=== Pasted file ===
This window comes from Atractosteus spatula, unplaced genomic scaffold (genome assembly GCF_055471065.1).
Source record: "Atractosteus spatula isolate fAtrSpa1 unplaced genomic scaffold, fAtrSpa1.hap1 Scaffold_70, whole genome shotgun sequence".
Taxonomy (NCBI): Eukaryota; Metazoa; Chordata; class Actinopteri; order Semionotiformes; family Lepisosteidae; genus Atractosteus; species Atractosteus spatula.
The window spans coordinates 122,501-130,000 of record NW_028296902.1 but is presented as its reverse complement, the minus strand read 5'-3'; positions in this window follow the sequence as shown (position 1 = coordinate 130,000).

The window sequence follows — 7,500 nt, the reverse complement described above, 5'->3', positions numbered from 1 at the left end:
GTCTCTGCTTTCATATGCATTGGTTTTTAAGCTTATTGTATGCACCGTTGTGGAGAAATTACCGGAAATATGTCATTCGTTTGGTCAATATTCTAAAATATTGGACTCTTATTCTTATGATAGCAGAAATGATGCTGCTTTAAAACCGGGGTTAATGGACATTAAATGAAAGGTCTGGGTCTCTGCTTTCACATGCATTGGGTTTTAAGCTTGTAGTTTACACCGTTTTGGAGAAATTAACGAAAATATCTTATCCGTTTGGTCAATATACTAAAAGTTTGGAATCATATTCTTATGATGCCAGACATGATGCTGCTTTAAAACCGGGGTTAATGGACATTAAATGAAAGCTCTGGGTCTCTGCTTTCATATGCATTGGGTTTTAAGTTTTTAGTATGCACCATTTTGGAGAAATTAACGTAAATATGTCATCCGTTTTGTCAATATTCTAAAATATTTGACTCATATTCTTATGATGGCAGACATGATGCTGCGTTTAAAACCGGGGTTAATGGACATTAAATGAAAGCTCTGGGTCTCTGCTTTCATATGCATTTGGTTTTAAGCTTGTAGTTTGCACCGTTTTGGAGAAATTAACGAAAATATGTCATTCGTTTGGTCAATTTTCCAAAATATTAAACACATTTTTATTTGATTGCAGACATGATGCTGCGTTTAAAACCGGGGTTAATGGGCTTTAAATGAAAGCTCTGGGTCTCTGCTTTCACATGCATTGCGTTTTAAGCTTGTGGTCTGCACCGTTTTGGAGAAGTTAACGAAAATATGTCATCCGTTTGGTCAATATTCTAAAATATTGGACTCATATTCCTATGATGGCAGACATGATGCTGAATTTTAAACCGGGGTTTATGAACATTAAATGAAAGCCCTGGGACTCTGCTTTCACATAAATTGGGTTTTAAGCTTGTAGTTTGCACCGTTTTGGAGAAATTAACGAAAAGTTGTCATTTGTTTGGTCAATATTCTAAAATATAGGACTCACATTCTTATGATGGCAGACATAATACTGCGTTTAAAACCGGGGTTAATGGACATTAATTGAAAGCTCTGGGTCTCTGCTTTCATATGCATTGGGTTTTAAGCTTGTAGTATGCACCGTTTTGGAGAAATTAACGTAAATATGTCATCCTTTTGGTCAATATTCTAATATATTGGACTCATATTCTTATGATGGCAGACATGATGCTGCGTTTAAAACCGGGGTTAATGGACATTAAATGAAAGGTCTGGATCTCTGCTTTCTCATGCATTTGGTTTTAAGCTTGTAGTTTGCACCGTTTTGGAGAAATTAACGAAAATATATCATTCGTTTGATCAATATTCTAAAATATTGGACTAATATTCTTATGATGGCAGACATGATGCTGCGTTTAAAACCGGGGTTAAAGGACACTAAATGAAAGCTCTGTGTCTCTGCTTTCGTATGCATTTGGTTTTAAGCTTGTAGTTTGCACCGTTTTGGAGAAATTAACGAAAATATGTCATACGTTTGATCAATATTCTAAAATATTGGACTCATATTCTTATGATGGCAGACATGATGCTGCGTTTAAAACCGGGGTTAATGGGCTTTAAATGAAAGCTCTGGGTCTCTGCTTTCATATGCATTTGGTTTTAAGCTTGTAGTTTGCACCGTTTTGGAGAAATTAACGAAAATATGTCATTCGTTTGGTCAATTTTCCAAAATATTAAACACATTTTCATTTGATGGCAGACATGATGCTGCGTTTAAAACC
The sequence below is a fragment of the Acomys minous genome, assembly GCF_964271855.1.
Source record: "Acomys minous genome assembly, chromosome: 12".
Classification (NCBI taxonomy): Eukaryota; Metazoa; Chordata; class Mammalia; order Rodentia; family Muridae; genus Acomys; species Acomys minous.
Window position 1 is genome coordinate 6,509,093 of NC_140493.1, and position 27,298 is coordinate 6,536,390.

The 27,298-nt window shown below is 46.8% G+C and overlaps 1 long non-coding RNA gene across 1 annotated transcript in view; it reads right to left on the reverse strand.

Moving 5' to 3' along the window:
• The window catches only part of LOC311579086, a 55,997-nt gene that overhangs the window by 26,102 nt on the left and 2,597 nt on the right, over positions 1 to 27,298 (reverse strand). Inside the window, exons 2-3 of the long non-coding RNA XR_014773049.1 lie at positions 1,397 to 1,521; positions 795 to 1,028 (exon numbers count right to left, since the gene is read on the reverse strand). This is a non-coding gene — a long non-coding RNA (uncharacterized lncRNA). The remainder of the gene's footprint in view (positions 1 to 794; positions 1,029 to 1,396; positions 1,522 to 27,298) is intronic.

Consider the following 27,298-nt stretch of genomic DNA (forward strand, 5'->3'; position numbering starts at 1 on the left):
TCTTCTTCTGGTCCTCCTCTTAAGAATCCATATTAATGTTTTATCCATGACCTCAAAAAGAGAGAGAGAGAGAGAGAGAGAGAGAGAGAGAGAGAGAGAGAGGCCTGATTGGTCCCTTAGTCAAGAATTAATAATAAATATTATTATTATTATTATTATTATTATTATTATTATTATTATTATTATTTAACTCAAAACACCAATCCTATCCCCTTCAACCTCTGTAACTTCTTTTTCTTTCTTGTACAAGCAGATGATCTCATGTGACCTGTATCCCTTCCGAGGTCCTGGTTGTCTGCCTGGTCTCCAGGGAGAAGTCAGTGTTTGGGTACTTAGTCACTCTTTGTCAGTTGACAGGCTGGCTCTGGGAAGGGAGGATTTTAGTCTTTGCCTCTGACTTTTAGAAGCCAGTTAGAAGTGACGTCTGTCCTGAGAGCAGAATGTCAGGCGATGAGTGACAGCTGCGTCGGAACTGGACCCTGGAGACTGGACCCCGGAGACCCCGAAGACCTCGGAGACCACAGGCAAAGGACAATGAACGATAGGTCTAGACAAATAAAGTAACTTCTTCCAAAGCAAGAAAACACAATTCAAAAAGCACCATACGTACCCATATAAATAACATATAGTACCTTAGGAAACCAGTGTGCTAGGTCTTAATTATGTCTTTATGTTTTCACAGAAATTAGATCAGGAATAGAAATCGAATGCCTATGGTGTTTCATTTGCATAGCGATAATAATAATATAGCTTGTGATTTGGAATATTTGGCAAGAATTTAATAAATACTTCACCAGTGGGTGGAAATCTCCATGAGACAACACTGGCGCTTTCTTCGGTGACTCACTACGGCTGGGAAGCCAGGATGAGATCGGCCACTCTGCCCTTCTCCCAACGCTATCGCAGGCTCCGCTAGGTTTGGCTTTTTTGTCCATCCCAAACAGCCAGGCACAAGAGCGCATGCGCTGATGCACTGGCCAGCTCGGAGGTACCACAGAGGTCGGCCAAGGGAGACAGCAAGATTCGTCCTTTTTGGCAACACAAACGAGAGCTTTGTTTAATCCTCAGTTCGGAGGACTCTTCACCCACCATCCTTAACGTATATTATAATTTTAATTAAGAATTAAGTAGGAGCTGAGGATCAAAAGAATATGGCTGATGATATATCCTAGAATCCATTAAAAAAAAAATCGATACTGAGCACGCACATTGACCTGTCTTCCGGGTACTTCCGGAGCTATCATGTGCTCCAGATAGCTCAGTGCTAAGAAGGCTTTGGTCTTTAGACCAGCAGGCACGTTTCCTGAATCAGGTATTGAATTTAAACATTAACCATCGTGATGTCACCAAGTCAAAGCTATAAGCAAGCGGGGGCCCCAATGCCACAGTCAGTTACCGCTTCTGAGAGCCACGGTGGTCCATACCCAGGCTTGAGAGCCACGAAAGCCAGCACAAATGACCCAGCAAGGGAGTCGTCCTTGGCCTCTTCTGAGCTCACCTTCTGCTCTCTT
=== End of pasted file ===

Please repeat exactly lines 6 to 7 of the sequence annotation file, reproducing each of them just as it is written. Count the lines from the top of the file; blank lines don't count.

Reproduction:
GTCTCTGCTTTCATATGCATTGGTTTTTAAGCTTATTGTATGCACCGTTGTGGAGAAATTACCGGAAATATGTCATTCGTTTGGTCAATATTCTAAAATATTGGACTCTTATTCTTATGATAGCAGAAATGATGCTGCTTTAAAACCGGGGTTAATGGACATTAAATGAAAGGTCTGGGTCTCTGCTTTCACATGCATTGGGTTTTAAGCTTGTAGTTTACACCGTTTTGGAGAAATTAACGAAAATATCTTATCCGTTTGGTCAATATACTAAAAGTTTGGAATCATATTCTTATGATGCCAGACATGATGCTGCTTTAAAACCGGGGTTAATGGACATTAAATGAAAGCTCTGGGTCTCTGCTTTCATATGCATTGGGTTTTAAGTTTTTAGTATGCACCATTTTGGAGAAATTAACGTAAATATGTCATCCGTTTTGTCAATATTCTAAAATATTTGACTCATATTCTTATGATGGCAGACATGATGCTGCGTTTAAAACCGGGGTTAATGGACATTAAATGAAAGCTCTGGGTCTCTGCTTTCATATGCATTTGGTTTTAAGCTTGTAGTTTGCACCGTTTTGGAGAAATTAACGAAAATATGTCATTCGTTTGGTCAATTTTCCAAAATATTAAACACATTTTTATTTGATTGCAGACATGATGCTGCGTTTAAAACCGGGGTTAATGGGCTTTAAATGAAAGCTCTGGGTCTCTGCTTTCACATGCATTGCGTTTTAAGCTTGTGGTCTGCACCGTTTTGGAGAAGTTAACGAAAATATGTCATCCGTTTGGTCAATATTCTAAAATATTGGACTCATATTCCTATGATGGCAGACATGATGCTGAATTTTAAACCGGGGTTTATGAACATTAAATGAAAGCCCTGGGACTCTGCTTTCACATAAATTGGGTTTTAAGCTTGTAGTTTGCACCGTTTTGGAGAAATTAACGAAAAGTTGTCATTTGTTTGGTCAATATTCTAAAATATAGGACTCACATTCTTATGATGGCAGACATAATACTGCGTTTAAAACCGGGGTTAATGGACATTAATTGAAAGCTCTGGGTCTCTGCTTTCATATGCATTGGGTTTTAAGCTTGTAGTATGCACCGTTTTGGAGAAATTAACGTAAATATGTCATCCTTTTGGTCAATATTCTAATATATTGGACTCATATTCTTATGATGGCAGACATGATGCTGCGTTTAAAACCGGGGTTAATGGACATTAAATGAAAGGTCTGGATCTCTGCTTTCTCATGCATTTGGTTTTAAGCTTGTAGTTTGCACCGTTTTGGAGAAATTAACGAAAATATATCATTCGTTTGATCAATATTCTAAAATATTGGACTAATATTCTTATGATGGCAGACATGATGCTGCGTTTAAAACCGGGGTTAAAGGACACTAAATGAAAGCTCTGTGTCTCTGCTTTCGTATGCATTTGGTTTTAAGCTTGTAGTTTGCACCGTTTTGGAGAAATTAACGAAAATATGTCATACGTTTGATCAATATTCTAAAATATTGGACTCATATTCTTATGATGGCAGACATGATGCTGCGTTTAAAACCGGGGTTAATGGGCTTTAAATGAAAGCTCTGGGTCTCTGCTTTCATATGCATTTGGTTTTAAGCTTGTAGTTTGCACCGTTTTGGAGAAATTAACGAAAATATGTCATTCGTTTGGTCAATTTTCCAAAATATTAAACACATTTTCATTTGATGGCAGACATGATGCTGCGTTTAAAACC
The sequence below is a fragment of the Acomys minous genome, assembly GCF_964271855.1.